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Experimental Characterization of Anode Heating Due to Electron Emission From an Individual Carbon Nanotube

[+] Author Affiliations
T. L. Westover, T. S. Fisher, V. Chopra

Purdue University

F. E. Pfefferkorn

University of Wisconsin at Madison

Paper No. IMECE2004-61163, pp. 321-328; 8 pages
  • ASME 2004 International Mechanical Engineering Congress and Exposition
  • Heat Transfer, Volume 3
  • Anaheim, California, USA, November 13 – 19, 2004
  • Conference Sponsors: Heat Transfer Division
  • ISBN: 0-7918-4711-X | eISBN: 0-7918-4178-2, 0-7918-4179-0, 0-7918-4180-4
  • Copyright © 2004 by ASME


Electron field emission is the process by which electrons tunnel from a cathode to an anode, usually through vacuum, by the application of a large voltage bias. Field-emission devices find applications in flat panel displays, electrical circuit breakers, and power diodes. A significant amount of heat can be transferred to the anode from high-energy electrons as they impact the anode surface. This study investigates the heating of a thin, disc-shaped steel anode by field-emitted electrons from a single carbon nanotube. Experiments have demonstrated a temperature rise of more than 11.0 C at the anode center at an energy deposition rate of 16 mW. A finite-difference model is employed to predict the steady-state anode temperature profile resulting from electron field emission, and this profile is compared to that obtained from measurements taken with an infrared camera. The comparison yields information regarding the diameter of the electron beam as it strikes the anode. The paper also discusses significant experimental challenges, which include attaching individual nanotubes on a tungsten needle to withstand the applied electric field and obtaining consistent results during repeated testing.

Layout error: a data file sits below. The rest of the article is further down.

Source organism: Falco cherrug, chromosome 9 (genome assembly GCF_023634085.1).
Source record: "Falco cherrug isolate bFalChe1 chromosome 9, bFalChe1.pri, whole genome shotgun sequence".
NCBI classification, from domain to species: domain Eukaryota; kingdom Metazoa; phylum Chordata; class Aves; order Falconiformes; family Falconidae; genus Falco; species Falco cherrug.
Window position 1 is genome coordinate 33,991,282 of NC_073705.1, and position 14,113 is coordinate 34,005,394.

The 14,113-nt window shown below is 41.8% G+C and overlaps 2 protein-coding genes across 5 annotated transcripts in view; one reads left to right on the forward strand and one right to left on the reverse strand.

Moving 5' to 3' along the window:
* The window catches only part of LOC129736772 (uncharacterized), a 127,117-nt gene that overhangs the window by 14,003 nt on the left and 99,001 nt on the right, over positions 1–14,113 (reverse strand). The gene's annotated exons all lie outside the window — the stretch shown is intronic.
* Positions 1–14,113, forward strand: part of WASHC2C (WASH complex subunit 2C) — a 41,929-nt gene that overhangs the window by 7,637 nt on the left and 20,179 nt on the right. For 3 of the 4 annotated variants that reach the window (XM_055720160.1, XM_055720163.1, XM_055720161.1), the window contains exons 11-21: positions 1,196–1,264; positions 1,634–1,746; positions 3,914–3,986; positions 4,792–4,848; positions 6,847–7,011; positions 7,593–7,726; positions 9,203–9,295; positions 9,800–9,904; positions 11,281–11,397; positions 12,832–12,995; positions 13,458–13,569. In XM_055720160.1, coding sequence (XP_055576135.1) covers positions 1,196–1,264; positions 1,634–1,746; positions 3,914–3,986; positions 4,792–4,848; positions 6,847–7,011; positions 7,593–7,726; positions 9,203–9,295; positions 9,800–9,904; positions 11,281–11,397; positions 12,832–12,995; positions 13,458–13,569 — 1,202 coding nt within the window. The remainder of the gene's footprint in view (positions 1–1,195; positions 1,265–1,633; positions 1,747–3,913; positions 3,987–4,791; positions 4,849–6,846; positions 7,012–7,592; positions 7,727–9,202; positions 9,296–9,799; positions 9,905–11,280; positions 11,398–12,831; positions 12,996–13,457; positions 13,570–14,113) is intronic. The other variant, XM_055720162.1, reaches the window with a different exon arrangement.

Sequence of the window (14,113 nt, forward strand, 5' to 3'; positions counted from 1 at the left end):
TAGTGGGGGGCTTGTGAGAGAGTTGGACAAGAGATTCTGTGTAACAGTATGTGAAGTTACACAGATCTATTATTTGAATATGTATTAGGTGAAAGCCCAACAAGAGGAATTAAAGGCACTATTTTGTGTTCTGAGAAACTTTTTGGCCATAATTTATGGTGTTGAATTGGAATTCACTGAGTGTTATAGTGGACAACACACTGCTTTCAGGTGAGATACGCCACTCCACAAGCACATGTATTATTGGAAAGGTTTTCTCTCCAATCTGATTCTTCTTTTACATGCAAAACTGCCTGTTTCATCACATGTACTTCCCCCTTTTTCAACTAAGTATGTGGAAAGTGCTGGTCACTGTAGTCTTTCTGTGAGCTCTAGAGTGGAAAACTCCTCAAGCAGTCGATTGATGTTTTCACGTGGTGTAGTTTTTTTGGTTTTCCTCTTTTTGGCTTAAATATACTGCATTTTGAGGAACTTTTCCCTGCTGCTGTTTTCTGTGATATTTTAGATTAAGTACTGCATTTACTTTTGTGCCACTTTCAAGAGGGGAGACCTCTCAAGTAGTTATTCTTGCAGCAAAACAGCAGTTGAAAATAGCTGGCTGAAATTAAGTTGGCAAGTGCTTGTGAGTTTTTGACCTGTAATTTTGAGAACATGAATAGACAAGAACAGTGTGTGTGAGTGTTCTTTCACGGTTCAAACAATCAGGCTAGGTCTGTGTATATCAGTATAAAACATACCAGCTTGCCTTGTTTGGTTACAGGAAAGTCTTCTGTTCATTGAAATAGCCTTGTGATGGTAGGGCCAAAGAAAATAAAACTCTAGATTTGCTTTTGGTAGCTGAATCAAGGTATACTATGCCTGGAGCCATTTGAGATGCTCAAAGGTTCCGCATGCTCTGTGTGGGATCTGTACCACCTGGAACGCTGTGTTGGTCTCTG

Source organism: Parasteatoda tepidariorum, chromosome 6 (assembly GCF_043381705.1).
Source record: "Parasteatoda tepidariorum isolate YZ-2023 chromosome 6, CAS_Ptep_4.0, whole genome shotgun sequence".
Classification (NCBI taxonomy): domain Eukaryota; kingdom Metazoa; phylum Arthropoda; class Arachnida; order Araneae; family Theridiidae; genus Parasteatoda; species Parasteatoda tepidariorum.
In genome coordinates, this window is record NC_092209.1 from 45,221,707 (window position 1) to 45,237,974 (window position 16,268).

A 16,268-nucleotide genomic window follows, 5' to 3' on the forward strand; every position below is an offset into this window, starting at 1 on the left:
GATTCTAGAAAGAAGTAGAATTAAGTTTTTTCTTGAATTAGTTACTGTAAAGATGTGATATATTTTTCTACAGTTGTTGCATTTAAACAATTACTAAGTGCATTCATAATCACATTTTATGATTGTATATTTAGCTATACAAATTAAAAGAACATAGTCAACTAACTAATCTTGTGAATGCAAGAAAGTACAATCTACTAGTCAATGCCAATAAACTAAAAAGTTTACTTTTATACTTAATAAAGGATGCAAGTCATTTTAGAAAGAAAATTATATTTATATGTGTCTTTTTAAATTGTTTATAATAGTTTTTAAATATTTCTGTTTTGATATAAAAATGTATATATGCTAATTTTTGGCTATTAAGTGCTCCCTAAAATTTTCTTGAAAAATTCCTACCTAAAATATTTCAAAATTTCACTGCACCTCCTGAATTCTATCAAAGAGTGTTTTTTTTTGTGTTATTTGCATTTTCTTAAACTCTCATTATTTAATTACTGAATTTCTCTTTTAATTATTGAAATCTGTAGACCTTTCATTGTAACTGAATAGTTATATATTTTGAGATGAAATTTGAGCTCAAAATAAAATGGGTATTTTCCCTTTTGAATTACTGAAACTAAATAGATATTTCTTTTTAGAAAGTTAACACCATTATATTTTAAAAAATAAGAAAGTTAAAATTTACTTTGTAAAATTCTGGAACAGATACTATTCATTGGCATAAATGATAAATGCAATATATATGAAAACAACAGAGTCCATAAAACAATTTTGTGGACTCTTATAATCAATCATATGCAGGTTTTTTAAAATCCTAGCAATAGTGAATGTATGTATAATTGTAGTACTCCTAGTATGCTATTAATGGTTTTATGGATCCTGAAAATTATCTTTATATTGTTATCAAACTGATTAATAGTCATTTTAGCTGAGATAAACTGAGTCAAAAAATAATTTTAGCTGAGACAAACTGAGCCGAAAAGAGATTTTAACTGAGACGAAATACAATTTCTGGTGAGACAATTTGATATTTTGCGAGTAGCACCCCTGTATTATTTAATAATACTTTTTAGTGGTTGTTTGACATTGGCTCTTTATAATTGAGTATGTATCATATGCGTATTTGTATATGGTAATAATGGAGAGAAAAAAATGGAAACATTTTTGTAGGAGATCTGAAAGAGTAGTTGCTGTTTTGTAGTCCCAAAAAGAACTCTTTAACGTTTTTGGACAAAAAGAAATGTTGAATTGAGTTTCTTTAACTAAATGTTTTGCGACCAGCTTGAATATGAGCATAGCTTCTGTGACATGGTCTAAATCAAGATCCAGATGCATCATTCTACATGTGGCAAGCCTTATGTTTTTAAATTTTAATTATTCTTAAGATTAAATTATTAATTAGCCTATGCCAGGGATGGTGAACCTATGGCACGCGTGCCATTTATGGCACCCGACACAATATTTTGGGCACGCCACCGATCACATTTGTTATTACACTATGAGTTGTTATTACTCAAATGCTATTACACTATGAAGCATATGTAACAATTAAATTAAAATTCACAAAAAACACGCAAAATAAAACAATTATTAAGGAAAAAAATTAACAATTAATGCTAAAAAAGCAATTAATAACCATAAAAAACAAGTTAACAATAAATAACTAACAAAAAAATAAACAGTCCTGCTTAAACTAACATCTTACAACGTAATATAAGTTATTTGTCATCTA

Copyright © 2004 by ASME



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